But wait! There’s more!
- North-west facing hotel rooms have reflective blinds that reflect 90% of the sun’s heat, reducing the need for mechanical cooling.
- Carpets in the hotel rooms are made from a natural wool, not a synthetic fibre (reducing carcinogens).
- No bin liners are used in the bathroom bins to reduce plastic use.
- I didn’t see this, but I see they state it: We also stock organic tampons, vegan condoms and sustainable bamboo toothbrushes.
- They use “Who gives a crap” loo paper, which is made from 100% recycled, post-consumer waste fibres. 50% of its profits are donated to WaterAid to build toilets and improve sanitation in the developing world.
- Receipts are emailed, instead of printed.
- Notepads in rooms are made from recycled and post-consumer waste paper.
- Lastly and possibly the coolest: The hotel manages their own beehives!!
- Each room is provided with a loot bag (a snack bag full of goodies from Australian companies) and wait for it…
- An open mini bar. Yep, I said it. It can also be restocked by request. Our mini-bar had two beers, two sparkling wines (canned), two water bottles (in glass), two cans of coke and a bottle of orange juice.
- The hotel’s compendium has been developed electronically which guests can access via the iPad provided, within the iPad you can find a number of newspapers online for guests to access, thus, reducing the need for printed collateral. (Note: we did still have printed collateral in the room, which was a shame to see.)
- Express check-out is also available through the iPad, so you can just leave you key and get going.
- The room is complete with an Apple TV (so you can log in to your Netflix account and catch up on all the Queer Eye you missed last week!)
- The hotel has five complimentary Goodspeed bikes for guests to borrow (you’ll also be lent a lock and helmet)
It’s still going! Keep reading! You’re doing great!
- Complimentary sundowner drinks are offered at social hour (the first round is on the house)
- Soma Day Spa, Roji hair salon and Pilates Canberra are both on site
- Complimentary breakfast (when you book direct)
- Self-service laundry is also available at no extra cost
- Palace Electric cinema (with a café and prosecco bar) is just next door
- Daily yoga classes are complimentary
- Monthly events, such as classical music concerts and food demonstrations are run in the public lounge.
- The onsite Monster Kitchen and Bar is a ‘hatted’ restaurant (note: Monster sources ingredients from small Canberra farms to reduce their food miles.)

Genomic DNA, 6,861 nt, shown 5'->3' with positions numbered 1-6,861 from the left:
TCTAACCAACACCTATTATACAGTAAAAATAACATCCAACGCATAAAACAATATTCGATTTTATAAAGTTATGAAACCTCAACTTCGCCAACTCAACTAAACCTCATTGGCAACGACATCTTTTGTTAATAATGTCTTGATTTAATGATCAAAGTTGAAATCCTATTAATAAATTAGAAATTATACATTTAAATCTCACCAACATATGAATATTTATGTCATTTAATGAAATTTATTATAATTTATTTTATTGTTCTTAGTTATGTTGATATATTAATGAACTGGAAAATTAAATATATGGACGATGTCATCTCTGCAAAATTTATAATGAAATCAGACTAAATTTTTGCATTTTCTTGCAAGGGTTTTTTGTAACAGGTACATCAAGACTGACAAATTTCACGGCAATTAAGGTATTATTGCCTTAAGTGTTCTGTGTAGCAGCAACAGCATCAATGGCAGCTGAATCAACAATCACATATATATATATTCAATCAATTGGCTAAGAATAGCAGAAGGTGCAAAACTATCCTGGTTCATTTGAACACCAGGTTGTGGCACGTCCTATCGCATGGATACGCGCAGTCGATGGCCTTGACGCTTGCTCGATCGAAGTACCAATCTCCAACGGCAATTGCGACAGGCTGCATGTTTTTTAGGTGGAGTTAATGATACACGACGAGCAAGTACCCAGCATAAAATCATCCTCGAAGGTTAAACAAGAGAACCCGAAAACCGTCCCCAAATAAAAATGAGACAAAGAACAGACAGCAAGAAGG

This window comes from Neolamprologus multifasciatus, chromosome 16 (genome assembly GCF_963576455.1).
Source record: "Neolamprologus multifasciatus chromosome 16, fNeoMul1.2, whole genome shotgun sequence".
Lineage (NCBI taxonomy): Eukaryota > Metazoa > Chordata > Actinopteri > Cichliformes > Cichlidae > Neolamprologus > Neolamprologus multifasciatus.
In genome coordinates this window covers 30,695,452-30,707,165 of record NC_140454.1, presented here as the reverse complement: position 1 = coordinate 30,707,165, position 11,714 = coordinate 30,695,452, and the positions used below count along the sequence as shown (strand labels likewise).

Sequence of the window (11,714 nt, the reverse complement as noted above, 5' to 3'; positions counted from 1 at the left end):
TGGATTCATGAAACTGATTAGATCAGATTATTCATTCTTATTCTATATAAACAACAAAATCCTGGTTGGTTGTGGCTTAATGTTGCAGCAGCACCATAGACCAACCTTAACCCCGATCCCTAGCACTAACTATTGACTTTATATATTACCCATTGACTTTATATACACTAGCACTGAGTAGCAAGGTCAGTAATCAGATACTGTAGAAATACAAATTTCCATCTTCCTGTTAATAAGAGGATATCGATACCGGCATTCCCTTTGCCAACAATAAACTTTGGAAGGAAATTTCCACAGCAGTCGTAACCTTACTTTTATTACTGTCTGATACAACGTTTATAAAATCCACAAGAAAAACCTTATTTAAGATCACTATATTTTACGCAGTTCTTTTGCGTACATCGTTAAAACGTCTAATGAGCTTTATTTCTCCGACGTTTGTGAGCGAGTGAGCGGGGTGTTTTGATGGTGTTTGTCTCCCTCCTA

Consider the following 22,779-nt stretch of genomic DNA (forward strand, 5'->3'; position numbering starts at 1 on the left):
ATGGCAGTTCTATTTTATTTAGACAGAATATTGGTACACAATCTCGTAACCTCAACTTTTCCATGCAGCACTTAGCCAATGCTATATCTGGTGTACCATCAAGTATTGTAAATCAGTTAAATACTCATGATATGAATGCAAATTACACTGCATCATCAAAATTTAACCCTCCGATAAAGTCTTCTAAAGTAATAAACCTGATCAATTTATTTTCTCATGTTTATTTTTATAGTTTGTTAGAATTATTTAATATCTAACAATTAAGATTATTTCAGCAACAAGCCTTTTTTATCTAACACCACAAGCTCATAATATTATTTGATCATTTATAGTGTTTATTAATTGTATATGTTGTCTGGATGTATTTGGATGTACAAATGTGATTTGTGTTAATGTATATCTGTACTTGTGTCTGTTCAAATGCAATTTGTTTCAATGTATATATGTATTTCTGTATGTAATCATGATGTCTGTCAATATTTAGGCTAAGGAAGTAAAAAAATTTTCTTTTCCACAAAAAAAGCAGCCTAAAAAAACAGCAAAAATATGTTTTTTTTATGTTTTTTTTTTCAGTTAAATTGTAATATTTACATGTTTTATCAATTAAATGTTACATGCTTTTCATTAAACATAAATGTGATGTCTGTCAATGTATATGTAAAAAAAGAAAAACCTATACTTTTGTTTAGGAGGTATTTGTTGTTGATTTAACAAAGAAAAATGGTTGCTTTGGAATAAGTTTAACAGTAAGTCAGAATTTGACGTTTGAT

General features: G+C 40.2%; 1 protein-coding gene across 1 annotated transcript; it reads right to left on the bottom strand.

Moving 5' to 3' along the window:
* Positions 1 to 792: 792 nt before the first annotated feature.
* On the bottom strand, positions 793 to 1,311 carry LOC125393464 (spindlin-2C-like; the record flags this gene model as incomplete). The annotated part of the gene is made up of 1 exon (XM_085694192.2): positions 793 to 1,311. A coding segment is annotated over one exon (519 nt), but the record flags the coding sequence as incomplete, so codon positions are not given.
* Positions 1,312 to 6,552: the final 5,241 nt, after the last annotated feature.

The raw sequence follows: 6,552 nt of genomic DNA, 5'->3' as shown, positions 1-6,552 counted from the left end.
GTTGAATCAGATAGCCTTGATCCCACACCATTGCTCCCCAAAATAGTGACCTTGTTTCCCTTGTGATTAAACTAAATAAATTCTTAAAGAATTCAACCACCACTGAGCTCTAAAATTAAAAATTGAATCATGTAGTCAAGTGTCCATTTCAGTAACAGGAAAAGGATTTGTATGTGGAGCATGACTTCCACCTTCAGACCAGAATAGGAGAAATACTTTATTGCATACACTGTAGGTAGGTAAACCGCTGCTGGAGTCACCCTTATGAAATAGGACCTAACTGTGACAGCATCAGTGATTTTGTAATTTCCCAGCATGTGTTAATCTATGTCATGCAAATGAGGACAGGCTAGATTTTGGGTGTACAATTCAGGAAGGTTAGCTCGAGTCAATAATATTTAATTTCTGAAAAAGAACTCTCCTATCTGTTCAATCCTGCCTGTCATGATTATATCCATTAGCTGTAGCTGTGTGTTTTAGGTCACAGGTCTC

- Mini-library on the premises with all the classics should you need a bedtime story!
The obvious inclusions
All in-room liquids (shampoos, soaps, lotions etc) were of good-quality and in refillable containers. Wifi and 24-hour gym access are both complementary and calico fabric laundry bags are used instead of plastic ones.
While the suburb of New Action is technically only two blocks in size, it packs a lot of punch when it comes to the art, design and cuisine scene. Not to mention, it’s a short fifteen-minute walk from the city centre, surrounded by the Australian National University and Lake Burley Griffin. Within New Acton you will find the Nishi Gallery with local, interstate and international art exhibitions as well as a handful of groovy cafes and bars as well as boutique stores.
We had breaky at Morning Glory across the road, pictured above. I never knew avo-on-toast could get so fancy, but it did!
I felt the plastic shower cap and vanity kit were unnecessary and cheapened the experience. After reading more about the sustainability credentials of the property, I found inconsistencies, such as ‘our key cards are made from a certified sustainable plantation wood, not plastic.’ This wasn’t the case for our stay, same goes with the printed paper magazine in our room, which was also scattered about the reception area.
I would definitely stay here again, ideally for three nights (with their current promotion, the third night is free!) but preferably, I would try one of their other locations. While Canberra’s appeal as a weekend destination is still growing, (at least for this beach-lover), staying at Ovolo Nishi will definitely pique your interest if you’re contemplating visiting the city.
Final note: My stay at Ovolo Nishi was not gratis, I willingly paid (full price!).
I hope to try plenty more sustainable hotels (now that we’re definitely not heading abroad until 2021!) and I have my eyes on the Crystalbrook Collection! Have you been? I heard it’s great!
Until then xo